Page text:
New figures show there has been a 68% reduction in fatalities on Irish roads since 1998.
This was the year of the first Government Road Safety Strategy.
In 1998, 458 deaths occurred on Irish roads, compared with 146 in 2018.
The finding was made on Thursday at the Road Safety Authority's annual International Road Safety Conference.
This will also inform the development of the next road safety strategy, which will run from 2021 to 2030.
The strategy is expected to address current and new road safety challenges - including the impact of new technology, vulnerable road users, serious injuries and killer behaviours.
Transport Minister Shane Ross told the conference: "The development of a new road safety strategy will require considerable engagement with stakeholders at national, regional and local level.
"The development of the new strategy will also crucially involve analysis of international experience and best practice.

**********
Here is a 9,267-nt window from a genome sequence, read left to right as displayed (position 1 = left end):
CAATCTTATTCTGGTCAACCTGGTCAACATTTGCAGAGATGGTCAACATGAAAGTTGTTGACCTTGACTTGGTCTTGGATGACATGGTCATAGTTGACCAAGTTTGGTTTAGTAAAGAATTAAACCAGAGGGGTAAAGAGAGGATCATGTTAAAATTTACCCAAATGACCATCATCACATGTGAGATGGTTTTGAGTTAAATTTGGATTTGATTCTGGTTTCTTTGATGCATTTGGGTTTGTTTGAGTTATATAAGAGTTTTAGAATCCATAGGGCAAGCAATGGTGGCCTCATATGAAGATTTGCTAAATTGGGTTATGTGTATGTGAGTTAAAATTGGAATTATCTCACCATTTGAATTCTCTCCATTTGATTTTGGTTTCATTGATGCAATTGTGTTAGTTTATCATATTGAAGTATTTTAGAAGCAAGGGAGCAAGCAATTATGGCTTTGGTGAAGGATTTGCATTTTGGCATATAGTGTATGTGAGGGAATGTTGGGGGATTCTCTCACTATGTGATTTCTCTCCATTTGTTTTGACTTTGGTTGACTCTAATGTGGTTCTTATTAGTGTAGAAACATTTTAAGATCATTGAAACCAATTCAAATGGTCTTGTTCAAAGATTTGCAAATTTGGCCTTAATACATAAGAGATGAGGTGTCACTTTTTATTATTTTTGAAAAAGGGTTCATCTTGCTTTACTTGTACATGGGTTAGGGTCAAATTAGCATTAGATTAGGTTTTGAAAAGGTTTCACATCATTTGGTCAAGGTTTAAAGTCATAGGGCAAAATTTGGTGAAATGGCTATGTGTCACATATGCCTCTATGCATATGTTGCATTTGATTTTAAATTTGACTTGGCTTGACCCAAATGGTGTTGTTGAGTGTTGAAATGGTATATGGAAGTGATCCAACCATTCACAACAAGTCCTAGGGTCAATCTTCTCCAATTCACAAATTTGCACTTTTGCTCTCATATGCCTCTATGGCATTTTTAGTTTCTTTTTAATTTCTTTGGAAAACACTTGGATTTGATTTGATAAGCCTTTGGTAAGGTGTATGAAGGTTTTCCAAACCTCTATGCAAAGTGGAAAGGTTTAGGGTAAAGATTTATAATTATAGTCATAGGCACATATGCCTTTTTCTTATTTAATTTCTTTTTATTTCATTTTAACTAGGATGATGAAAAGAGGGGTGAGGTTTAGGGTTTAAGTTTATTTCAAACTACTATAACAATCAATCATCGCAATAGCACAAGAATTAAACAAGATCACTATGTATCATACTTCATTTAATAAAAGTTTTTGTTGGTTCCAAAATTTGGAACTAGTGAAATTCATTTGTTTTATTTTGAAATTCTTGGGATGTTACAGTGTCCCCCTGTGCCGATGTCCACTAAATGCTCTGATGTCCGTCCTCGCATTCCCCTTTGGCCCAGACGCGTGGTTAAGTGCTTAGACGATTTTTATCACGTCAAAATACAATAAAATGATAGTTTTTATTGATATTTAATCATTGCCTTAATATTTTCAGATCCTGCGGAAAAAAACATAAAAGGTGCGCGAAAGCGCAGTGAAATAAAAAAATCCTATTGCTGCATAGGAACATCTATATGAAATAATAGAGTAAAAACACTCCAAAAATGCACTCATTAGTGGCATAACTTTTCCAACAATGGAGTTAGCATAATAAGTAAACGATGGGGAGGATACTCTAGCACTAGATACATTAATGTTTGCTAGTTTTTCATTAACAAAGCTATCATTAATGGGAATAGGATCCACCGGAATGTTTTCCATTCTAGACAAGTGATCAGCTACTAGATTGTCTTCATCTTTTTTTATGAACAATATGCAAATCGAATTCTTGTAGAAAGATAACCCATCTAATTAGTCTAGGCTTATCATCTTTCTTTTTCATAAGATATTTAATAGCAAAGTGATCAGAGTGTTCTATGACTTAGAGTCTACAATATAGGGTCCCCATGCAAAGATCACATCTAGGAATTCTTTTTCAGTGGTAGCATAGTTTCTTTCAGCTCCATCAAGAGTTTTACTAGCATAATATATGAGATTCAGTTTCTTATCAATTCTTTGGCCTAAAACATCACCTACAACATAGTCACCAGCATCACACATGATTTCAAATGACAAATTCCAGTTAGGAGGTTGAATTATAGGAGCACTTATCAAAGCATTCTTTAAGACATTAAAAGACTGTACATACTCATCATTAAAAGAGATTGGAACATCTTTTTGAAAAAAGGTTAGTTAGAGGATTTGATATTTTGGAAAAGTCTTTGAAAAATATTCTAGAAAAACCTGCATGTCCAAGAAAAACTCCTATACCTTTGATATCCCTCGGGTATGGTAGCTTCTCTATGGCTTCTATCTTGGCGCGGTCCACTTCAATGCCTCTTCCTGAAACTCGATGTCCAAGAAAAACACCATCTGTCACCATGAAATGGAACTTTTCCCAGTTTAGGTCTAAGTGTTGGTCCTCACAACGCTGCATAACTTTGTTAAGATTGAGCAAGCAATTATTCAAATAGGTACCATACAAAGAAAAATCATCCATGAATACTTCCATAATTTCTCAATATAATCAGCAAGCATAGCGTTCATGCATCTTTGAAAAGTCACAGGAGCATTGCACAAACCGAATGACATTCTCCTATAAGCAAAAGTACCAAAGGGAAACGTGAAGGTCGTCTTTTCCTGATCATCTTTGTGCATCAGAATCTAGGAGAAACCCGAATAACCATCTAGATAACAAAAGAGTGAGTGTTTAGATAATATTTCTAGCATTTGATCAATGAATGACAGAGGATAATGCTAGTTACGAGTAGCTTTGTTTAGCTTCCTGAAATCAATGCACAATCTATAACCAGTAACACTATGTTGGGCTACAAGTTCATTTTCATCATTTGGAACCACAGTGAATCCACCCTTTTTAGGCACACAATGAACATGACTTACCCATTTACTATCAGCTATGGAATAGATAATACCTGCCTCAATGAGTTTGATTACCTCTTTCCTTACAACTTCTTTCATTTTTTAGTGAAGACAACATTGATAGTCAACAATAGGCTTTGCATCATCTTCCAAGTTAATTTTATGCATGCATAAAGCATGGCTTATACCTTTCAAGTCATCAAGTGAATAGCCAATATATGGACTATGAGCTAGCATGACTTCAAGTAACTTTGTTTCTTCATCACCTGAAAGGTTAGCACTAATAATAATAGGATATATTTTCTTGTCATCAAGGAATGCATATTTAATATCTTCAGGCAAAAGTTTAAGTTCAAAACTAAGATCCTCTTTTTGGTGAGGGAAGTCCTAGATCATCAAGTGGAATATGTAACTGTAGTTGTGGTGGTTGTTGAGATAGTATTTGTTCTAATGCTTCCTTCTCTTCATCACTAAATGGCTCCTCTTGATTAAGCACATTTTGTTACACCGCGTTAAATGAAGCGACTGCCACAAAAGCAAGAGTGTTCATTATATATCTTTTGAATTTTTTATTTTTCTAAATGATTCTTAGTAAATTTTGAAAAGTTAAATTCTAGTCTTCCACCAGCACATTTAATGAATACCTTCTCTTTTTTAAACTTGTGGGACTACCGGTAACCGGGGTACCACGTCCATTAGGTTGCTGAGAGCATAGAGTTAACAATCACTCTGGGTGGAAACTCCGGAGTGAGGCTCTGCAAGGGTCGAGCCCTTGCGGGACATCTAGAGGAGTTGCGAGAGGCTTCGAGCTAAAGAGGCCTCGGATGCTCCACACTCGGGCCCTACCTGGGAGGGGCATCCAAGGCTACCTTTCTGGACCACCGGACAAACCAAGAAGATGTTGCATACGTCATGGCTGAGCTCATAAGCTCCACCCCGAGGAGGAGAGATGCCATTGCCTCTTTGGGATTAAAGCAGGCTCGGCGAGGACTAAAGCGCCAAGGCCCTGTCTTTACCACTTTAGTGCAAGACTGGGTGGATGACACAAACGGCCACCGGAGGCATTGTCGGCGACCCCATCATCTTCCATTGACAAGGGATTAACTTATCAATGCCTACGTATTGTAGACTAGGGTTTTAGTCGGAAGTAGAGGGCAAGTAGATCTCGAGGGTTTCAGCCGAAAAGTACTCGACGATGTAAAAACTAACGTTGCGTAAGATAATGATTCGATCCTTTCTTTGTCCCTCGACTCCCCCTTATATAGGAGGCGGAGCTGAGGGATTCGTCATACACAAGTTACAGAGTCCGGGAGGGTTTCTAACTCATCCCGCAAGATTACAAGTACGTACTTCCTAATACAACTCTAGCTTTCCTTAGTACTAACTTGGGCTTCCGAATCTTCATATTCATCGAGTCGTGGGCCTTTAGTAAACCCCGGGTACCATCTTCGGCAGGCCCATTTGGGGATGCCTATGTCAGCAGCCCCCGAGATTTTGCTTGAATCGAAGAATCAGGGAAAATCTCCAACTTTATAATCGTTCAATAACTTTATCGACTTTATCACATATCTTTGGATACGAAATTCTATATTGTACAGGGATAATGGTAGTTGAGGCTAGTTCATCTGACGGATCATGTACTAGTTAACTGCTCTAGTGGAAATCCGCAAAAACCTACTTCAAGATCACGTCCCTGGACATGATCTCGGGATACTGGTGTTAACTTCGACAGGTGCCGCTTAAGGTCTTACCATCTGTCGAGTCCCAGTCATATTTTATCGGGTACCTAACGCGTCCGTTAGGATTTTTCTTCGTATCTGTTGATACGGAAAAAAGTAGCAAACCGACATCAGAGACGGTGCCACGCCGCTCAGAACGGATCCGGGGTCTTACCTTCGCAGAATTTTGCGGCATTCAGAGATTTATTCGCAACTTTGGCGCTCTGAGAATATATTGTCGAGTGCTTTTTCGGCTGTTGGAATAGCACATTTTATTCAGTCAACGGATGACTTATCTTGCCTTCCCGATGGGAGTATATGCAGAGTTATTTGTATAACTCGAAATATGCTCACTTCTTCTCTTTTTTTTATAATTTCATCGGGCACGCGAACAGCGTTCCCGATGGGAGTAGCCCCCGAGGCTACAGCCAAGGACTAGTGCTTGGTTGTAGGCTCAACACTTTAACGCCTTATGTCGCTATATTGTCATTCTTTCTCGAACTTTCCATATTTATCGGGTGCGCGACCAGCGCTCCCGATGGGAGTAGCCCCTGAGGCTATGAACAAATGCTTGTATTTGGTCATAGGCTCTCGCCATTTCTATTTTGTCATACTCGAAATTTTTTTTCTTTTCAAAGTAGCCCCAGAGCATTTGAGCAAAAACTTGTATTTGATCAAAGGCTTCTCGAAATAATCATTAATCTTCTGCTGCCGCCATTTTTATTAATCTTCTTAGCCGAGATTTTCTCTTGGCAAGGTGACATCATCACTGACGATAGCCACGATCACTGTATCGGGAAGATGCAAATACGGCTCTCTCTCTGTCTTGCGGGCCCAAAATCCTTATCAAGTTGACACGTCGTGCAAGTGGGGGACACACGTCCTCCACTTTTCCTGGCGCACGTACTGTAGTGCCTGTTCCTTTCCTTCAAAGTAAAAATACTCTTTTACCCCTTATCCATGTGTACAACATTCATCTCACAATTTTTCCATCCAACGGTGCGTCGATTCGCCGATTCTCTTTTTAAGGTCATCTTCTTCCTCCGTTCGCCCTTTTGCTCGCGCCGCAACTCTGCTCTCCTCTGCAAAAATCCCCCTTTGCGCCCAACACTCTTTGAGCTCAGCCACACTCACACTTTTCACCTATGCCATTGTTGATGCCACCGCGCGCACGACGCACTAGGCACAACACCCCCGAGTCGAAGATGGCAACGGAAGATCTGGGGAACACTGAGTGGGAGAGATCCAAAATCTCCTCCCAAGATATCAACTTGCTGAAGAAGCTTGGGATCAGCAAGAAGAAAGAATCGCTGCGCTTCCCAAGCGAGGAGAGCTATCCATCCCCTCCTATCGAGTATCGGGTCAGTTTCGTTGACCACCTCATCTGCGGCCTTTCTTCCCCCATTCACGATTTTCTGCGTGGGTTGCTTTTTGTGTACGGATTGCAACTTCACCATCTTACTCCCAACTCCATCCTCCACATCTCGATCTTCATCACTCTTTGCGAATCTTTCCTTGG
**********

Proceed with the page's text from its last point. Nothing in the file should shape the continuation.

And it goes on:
"That is why I am glad to see this process is well under way with today's conference and the examination of important insights from leading road safety experts."
While Liz O'Donnell, chairperson of the RSA, added: "The next national road safety strategy will have new elements to take account of a changing society, environment and life styles.
"Technology will transform our capabilities. The climate change agenda too will influence our endeavours.
"How citizens want to live their lives too; and a huge interest in healthy cities and public transportation modes must be accommodated.
"Cycling and walking must ascend the pecking order in terms of priority."